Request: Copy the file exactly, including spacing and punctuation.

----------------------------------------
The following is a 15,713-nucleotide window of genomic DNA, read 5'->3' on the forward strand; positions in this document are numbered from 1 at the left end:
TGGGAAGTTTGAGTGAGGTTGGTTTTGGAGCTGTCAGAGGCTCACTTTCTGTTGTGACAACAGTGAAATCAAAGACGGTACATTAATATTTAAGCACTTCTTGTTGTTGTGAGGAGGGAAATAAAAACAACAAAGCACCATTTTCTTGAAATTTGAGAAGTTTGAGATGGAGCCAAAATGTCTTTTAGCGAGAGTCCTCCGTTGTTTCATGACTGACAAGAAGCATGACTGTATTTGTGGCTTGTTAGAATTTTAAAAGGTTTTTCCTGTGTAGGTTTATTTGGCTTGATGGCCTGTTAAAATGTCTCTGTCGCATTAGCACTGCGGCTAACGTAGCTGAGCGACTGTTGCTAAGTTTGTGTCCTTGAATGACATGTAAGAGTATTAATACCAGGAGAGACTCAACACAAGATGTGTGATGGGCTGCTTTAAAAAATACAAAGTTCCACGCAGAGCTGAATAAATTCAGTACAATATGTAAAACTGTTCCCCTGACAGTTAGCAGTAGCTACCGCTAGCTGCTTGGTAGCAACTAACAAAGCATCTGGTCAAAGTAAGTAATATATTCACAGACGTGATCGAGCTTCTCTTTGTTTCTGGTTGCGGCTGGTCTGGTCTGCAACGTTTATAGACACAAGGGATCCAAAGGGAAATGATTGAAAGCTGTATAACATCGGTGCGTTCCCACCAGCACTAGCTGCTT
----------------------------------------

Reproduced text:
The following is a 15,713-nucleotide window of genomic DNA, read 5'->3' on the forward strand; positions in this document are numbered from 1 at the left end:
TGGGAAGTTTGAGTGAGGTTGGTTTTGGAGCTGTCAGAGGCTCACTTTCTGTTGTGACAACAGTGAAATCAAAGACGGTACATTAATATTTAAGCACTTCTTGTTGTTGTGAGGAGGGAAATAAAAACAACAAAGCACCATTTTCTTGAAATTTGAGAAGTTTGAGATGGAGCCAAAATGTCTTTTAGCGAGAGTCCTCCGTTGTTTCATGACTGACAAGAAGCATGACTGTATTTGTGGCTTGTTAGAATTTTAAAAGGTTTTTCCTGTGTAGGTTTATTTGGCTTGATGGCCTGTTAAAATGTCTCTGTCGCATTAGCACTGCGGCTAACGTAGCTGAGCGACTGTTGCTAAGTTTGTGTCCTTGAATGACATGTAAGAGTATTAATACCAGGAGAGACTCAACACAAGATGTGTGATGGGCTGCTTTAAAAAATACAAAGTTCCACGCAGAGCTGAATAAATTCAGTACAATATGTAAAACTGTTCCCCTGACAGTTAGCAGTAGCTACCGCTAGCTGCTTGGTAGCAACTAACAAAGCATCTGGTCAAAGTAAGTAATATATTCACAGACGTGATCGAGCTTCTCTTTGTTTCTGGTTGCGGCTGGTCTGGTCTGCAACGTTTATAGACACAAGGGATCCAAAGGGAAATGATTGAAAGCTGTATAACATCGGTGCGTTCCCACCAGCACTAGCTGCTT